Mitchell cites the limitations of the expert system methodology and I agree with this. A lot of AI criticism is really criticism of this approach. The core strength of human intelligence is not logical analysis of rules, but rather pattern recognition, which requires a completely different paradigm. This pertains also to Mitchell’s objection to the "metaphor" of "brain-as-computer." The future machines that I envision will not be like the computers of today, but will be biologically inspired and will be emulating the massively parallel, self-organizing, holographically organized methods that are used in the human brain. A future AI certainly won’t be using expert system techniques. Rather, it will be a complex system of systems, each built with a different methodology, just like, well, the human brain.

I will say that Mitchell is overlooking the hundreds of ways in which "narrow AI" has infiltrated our contemporary systems. Expert systems are not the best example of these, and I cited several categories in my statement.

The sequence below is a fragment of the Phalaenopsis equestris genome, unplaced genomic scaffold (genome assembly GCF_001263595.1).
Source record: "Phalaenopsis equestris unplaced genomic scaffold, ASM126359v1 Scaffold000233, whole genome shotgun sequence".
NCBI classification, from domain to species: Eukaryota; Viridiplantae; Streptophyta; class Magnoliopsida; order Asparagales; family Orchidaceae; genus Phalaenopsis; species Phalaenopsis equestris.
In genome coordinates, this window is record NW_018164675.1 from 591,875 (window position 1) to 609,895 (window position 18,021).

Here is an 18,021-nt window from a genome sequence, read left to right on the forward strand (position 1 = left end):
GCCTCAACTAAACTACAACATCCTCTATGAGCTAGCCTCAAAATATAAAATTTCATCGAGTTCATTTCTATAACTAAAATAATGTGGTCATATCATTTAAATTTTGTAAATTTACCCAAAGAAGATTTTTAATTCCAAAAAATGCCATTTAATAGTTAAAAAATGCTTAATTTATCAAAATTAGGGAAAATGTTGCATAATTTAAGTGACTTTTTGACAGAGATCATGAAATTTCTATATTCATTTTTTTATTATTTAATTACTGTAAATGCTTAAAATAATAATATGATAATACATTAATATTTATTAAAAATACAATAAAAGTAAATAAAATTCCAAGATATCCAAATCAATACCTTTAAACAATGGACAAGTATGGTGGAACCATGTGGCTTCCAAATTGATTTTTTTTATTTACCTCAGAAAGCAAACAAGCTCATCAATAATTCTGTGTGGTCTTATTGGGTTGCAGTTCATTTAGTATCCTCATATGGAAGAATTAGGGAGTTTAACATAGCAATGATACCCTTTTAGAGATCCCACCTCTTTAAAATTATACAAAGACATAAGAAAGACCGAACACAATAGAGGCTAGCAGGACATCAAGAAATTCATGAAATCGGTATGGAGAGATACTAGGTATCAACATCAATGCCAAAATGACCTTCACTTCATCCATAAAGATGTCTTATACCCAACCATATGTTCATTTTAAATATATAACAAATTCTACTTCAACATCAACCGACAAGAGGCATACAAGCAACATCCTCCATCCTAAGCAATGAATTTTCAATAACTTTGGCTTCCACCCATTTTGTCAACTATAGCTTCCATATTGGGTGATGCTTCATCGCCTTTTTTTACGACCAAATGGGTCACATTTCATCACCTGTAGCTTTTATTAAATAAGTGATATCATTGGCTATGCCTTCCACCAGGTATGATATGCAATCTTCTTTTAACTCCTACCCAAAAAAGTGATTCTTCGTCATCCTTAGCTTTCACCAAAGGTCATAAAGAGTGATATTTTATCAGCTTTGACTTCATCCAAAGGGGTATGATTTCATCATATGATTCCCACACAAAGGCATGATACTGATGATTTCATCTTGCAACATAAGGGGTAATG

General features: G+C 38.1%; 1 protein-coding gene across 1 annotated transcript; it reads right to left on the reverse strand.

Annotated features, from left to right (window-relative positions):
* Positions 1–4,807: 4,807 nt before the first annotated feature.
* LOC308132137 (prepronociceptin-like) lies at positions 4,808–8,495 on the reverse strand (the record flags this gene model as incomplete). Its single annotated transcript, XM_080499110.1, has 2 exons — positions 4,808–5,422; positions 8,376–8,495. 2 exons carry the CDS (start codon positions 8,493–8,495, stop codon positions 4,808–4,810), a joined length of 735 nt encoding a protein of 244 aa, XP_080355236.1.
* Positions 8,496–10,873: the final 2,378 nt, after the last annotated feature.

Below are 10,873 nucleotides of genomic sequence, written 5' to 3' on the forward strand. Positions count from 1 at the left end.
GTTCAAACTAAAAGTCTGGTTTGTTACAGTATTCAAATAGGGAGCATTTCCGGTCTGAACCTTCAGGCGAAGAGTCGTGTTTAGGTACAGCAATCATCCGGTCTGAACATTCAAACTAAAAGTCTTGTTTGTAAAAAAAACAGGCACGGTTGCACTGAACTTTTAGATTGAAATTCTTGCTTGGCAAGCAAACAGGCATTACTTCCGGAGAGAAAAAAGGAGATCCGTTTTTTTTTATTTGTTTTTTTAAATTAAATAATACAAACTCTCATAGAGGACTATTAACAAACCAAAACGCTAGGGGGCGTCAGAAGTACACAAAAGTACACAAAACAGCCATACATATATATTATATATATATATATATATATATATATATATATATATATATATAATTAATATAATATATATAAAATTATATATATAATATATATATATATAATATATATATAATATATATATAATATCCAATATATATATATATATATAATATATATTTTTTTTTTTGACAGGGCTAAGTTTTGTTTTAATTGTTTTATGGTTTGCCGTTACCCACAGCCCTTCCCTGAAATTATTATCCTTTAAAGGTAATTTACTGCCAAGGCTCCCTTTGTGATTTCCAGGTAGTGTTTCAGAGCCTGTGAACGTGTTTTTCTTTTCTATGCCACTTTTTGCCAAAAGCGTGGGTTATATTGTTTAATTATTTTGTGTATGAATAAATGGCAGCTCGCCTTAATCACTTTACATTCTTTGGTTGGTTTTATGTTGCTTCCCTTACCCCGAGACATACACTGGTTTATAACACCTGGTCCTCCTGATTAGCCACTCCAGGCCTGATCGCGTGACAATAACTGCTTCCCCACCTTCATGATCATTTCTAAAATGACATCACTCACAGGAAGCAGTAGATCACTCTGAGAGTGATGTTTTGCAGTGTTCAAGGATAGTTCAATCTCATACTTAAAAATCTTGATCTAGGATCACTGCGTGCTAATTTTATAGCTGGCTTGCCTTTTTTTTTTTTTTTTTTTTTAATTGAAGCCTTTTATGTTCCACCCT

I agree with Mitchell that the brain does not represent the entirety of our thinking process, but it does represent the bulk of it. In particular, the endocrine system is orders of magnitude simpler and operates at very low bandwidth compared to neural processes (which themselves utilize a form of analog information processing dramatically slower than contemporary electronic systems).

Mitchell expresses skepticism that "it’s all about the bits and just the bits." There is something going on in the human brain, and these processes are not hidden from us. I agree that it’s actually not exactly bits because what we’ve already learned is that the brain uses digitally controlled analog methods. We know that analog methods can be emulated by digital methods but there are engineering reasons to prefer analog techniques because they are more efficient by several orders of magnitude. However, the work of Cal Tech Professor Carver Mead and others have shown that we can use this approach in our machines. Again, this is different from today’s computers, but will be, I believe, an important future trend.